Jacqui Gibson meets a tourism thought-leader who believes it’s time to charge for access to national parks and to allow iwi to lead their management.
Former park ranger turned tourism sustainability consultant Dave Bamford reckons the Tongariro Alpine Crossing is one of the country’s leading examples of tourism done badly.
The crossing is rated as one of the top 10 day hikes in the world, but Bamford says there are too many tourists walking it. The result is too much environmental, social and cultural damage.
Other trouble spots are Hooker Valley in Aoraki/Mt Cook National Park and the glaciers of Westland Tai Poutini National Park.
In December 2020, Bamford published an essay called Nature Under Pressure. It’s one of eight in a collection called 100% Pure Future, New Zealand Tourism Renewed, edited by New Zealand travel writer Sarah Bennett.
In it, Bamford asks the question: Has tourism in New Zealand’s national parks lost its social license to operate?
Yes, pretty much, he argues, pointing to sites such as the Tongariro Alpine Crossing. He then makes the case for wide-ranging but doable change.
“Pre-Covid, it was obvious national park tourism was out of control,” Bamford says. “You didn’t have to look far to see the current management system had failed or to witness the negative fall out; from human faeces and rubbish on our most popular walking tracks to repeated calls from iwi to respect their world view and adopt indigenous ways of managing our treasured places.”
Until recently, Bamford was a member of the government’s 38-person Tourism Futures Taskforce advisory group, providing independent advice to the now-defunct taskforce.
He also advises the board of a DOC-approved iwi tourism accommodation business on Kapiti Island, near Wellington.
“The question I explore in my essay is how did New Zealand go from being internationally regarded for the world-class management of national parks to the point we got to before Covid-19 closed our borders?”
According to Bamford, the answers vary.
Firstly, tourism numbers in New Zealand national parks exploded over the last six years: a trend largely unpredicted by the industry.
In 2019, a million tourists visited Milford Sound/Piopiotahi, the Westland glaciers and Hooker Valley. That same year, a staggering 160,000 people walked the Tongariro Alpine Crossing.
For years, tourists and tourism operators believed New Zealand’s wilderness areas should be freely available to anyone at any time, regardless of the impact, he says.
The Māori worldview and its emphasis on respecting nature as someone would a living person was widely disregarded.
Meanwhile, New Zealand laws such as the National Parks Act and the Conservation Act became outdated, limiting the ways DOC could manage over-tourism.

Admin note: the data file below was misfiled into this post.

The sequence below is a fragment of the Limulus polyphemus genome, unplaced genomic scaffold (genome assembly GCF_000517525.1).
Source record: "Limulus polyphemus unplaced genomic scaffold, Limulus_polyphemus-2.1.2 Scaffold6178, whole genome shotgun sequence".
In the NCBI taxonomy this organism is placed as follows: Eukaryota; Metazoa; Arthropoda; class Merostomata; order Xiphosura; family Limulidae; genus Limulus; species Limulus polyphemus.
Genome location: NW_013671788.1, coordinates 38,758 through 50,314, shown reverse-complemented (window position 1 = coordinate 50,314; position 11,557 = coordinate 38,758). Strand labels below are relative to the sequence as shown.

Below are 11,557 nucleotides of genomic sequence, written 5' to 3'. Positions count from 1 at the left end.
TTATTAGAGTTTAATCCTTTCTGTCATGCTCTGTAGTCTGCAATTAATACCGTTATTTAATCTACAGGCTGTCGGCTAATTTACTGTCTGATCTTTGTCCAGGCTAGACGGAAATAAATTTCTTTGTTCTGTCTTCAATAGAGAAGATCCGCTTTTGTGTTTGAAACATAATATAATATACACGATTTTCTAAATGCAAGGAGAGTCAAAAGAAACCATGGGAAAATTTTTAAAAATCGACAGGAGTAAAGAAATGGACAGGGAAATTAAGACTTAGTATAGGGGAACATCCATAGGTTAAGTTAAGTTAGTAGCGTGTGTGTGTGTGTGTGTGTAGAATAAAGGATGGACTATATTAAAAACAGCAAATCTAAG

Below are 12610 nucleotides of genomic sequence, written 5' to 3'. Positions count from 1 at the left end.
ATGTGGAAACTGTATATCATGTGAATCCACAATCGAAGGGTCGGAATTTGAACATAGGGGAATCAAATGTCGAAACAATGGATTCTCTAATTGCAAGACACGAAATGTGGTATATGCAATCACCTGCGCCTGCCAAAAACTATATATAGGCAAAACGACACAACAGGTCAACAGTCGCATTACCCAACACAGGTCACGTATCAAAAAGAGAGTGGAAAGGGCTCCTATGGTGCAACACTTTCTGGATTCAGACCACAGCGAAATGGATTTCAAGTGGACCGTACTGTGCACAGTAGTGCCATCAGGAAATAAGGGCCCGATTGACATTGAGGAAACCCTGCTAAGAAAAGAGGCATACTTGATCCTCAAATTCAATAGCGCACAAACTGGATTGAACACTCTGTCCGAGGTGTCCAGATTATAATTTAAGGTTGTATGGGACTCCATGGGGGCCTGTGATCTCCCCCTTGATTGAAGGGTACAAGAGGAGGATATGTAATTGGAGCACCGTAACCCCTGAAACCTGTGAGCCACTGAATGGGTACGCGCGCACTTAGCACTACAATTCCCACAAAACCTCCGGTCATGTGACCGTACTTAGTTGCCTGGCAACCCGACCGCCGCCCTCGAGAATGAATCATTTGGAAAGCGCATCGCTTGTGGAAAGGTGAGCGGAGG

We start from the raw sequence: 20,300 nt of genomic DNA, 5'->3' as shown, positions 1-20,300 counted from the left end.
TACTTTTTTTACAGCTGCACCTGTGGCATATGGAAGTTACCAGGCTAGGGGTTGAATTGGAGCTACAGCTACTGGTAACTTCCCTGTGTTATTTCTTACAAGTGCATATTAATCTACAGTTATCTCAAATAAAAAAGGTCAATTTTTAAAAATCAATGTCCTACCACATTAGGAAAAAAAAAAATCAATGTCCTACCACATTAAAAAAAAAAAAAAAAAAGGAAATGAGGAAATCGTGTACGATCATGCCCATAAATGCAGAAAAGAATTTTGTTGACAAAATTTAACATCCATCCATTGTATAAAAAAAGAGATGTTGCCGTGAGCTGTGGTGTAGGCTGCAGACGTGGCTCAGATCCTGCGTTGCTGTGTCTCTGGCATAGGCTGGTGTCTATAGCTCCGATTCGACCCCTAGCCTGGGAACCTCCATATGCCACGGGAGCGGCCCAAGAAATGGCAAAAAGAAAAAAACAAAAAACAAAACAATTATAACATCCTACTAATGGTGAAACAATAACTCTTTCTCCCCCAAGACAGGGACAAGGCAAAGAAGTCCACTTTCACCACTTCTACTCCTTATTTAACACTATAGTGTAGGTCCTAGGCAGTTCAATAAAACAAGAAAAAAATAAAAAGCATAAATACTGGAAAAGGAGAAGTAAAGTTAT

The majority of regional conservation and tourism management plans also failed to adequately address over-tourism.
“Added up, these things resulted in unprecedented congestion in our national parks, as well as on the roads and in the skies that surrounded them,” says Bamford. “Instead of limiting access, we created the infrastructure to accommodate increased access. What happened? Carbon emissions went up. Noise pollution skyrocketed as demand for helicopter and light plane trips increased and we saw a lot more enterprise occurring within our national parks.
“While I am cautiously supportive of — and do advocate for — tourism activities in our national parks, it became clear to me we have to manage it in a better way,” he adds.
Bamford believes the global pandemic has given New Zealand the chance to figure out how to do things differently and says now is the time to act.
“My plea is for us all to see this pandemic recovery time as an opportunity to take stock and reset.”
Over the next two to three years, he’d like the law changed to allow DOC to charge people to visit New Zealand’s national parks, as well as stay in camping grounds and DOC huts.
He’d like the grounds for needing an entry permit extended and infrastructure such as “park and rides” developed to better manage heavy traffic away from national parks.
Earmarking a chunk of the International Visitor Levy specifically for improved national park management is another short term solution.
Commercial tourism operators should be incentivised to reduce carbon and work collaboratively with iwi by signing up to the industry’s sustainable tourism commitments, he says.
When it comes to Tongariro National Park, Bamford believes the more local iwi, including Ngāti Hikairo and Ngāti Tūwharetoa, are involved in its restoration and ongoing care, the better.
“We have to follow their lead and recognise the living identity of these incredible natural places. We have to rethink our role, too. To me, having access to New Zealand’s national parks and protected areas is an honour, not a right — regardless of whether you’re a business, a tourist or an experienced tramper.
“It’s time to change our attitude and accept a different world view if these places are to remain healthy and accessible into the future. I’m in my 70s now, but I’ve tramped and climbed all my life. Just last week I was at Mt Irene in the Southern Alps. If old buggers like me can rethink our relationship with these wonderful parks, anyone can. I’m living proof it’s possible.”